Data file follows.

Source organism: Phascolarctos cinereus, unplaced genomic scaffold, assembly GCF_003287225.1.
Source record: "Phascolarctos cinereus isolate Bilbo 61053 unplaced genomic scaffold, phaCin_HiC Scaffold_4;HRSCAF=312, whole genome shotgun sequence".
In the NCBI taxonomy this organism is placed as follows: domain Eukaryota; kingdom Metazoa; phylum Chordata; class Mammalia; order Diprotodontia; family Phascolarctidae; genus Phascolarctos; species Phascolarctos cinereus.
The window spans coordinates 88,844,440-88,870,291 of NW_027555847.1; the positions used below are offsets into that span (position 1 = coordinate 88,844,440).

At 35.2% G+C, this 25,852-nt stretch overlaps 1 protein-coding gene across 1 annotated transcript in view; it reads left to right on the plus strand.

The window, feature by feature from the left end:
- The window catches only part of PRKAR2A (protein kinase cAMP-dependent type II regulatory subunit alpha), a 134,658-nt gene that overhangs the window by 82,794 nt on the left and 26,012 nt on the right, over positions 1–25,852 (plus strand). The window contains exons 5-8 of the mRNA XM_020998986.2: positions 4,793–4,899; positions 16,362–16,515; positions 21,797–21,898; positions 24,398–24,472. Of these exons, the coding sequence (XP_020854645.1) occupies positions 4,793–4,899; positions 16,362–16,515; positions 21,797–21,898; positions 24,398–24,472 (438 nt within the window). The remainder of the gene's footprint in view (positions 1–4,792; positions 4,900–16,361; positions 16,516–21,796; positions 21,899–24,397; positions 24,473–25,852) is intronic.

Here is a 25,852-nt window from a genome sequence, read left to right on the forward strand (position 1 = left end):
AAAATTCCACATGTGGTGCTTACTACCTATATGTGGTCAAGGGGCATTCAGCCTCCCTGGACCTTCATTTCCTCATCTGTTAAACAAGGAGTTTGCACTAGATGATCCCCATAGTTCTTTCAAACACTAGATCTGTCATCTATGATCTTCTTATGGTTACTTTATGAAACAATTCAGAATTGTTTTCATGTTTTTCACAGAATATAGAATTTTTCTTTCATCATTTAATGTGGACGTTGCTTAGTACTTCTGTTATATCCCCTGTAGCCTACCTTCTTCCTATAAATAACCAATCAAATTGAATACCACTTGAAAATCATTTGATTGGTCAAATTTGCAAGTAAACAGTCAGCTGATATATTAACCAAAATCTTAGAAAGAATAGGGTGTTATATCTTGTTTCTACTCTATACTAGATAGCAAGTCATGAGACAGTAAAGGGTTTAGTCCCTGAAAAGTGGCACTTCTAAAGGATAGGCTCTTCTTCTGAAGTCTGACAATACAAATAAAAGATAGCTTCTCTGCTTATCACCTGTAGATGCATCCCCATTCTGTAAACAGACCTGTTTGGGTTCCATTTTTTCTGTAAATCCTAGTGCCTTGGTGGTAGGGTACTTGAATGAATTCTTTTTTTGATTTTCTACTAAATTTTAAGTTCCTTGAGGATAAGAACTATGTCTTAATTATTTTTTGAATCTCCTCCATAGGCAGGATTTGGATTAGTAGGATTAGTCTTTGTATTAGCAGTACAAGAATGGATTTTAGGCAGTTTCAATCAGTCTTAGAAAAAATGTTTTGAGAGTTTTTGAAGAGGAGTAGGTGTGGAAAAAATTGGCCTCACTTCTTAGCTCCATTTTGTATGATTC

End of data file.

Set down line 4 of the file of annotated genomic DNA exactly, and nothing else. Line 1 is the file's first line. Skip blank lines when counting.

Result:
The window spans coordinates 88,844,440-88,870,291 of NW_027555847.1; the positions used below are offsets into that span (position 1 = coordinate 88,844,440).